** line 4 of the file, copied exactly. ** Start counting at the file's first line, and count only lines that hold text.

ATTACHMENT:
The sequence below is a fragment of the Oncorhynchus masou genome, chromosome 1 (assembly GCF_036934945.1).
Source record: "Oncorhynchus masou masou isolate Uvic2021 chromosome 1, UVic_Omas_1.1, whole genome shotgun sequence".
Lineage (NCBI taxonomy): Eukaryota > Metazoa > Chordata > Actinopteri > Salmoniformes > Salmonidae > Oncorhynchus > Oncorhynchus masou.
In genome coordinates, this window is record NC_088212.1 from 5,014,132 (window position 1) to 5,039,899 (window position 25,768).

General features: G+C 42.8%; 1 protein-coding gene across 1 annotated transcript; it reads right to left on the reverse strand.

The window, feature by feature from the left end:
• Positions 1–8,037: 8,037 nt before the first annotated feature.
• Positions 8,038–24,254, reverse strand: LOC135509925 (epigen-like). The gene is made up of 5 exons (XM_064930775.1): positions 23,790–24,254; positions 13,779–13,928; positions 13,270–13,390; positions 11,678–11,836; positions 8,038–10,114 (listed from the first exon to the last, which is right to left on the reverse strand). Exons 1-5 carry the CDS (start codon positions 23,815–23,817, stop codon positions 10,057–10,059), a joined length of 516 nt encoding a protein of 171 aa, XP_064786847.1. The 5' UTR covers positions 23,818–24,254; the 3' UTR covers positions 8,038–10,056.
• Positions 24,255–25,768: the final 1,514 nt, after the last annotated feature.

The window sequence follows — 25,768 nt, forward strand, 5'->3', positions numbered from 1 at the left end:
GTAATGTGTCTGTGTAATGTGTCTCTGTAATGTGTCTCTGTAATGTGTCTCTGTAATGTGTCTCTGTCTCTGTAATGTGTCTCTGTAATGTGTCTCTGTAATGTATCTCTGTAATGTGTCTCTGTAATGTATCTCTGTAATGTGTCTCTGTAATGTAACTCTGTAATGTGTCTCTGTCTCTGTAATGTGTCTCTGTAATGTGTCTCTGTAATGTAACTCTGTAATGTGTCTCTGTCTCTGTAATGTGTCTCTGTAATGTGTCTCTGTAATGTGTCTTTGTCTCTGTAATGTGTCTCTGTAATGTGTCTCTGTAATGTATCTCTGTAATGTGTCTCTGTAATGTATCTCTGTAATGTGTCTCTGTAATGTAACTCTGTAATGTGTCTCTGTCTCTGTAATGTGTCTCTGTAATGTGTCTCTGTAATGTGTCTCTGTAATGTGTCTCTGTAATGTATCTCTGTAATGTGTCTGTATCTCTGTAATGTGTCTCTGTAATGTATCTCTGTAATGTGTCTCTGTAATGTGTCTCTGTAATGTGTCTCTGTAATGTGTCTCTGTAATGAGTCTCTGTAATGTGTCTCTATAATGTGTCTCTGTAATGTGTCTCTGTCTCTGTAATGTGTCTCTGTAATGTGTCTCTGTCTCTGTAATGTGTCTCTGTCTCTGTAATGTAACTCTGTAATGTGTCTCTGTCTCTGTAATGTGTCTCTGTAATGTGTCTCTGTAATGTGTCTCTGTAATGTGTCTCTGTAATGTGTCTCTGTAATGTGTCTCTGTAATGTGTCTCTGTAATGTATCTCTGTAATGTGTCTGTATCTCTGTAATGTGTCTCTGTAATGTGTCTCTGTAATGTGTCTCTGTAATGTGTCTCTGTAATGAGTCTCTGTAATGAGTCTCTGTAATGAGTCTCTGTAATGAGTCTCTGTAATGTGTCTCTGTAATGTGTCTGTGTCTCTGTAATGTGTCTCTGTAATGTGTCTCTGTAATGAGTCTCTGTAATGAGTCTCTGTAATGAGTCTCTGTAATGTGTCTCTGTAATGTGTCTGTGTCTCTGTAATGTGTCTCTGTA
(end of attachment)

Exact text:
In genome coordinates, this window is record NC_088212.1 from 5,014,132 (window position 1) to 5,039,899 (window position 25,768).